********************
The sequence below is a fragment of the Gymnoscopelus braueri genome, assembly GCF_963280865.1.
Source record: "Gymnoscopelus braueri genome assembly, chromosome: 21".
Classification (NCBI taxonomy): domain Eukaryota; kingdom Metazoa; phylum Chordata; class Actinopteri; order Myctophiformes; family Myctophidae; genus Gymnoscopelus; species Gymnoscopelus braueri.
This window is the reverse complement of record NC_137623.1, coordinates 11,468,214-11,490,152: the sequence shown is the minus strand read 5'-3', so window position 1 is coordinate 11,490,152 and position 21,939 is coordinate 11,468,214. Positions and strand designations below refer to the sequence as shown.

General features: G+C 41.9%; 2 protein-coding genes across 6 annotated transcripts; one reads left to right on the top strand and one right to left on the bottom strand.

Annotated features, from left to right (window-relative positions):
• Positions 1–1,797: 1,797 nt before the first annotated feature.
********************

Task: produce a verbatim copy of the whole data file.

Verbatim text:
The sequence below is a fragment of the Gymnoscopelus braueri genome, assembly GCF_963280865.1.
Source record: "Gymnoscopelus braueri genome assembly, chromosome: 21".
Classification (NCBI taxonomy): domain Eukaryota; kingdom Metazoa; phylum Chordata; class Actinopteri; order Myctophiformes; family Myctophidae; genus Gymnoscopelus; species Gymnoscopelus braueri.
This window is the reverse complement of record NC_137623.1, coordinates 11,468,214-11,490,152: the sequence shown is the minus strand read 5'-3', so window position 1 is coordinate 11,490,152 and position 21,939 is coordinate 11,468,214. Positions and strand designations below refer to the sequence as shown.

General features: G+C 41.9%; 2 protein-coding genes across 6 annotated transcripts; one reads left to right on the top strand and one right to left on the bottom strand.

Annotated features, from left to right (window-relative positions):
• Positions 1–1,797: 1,797 nt before the first annotated feature.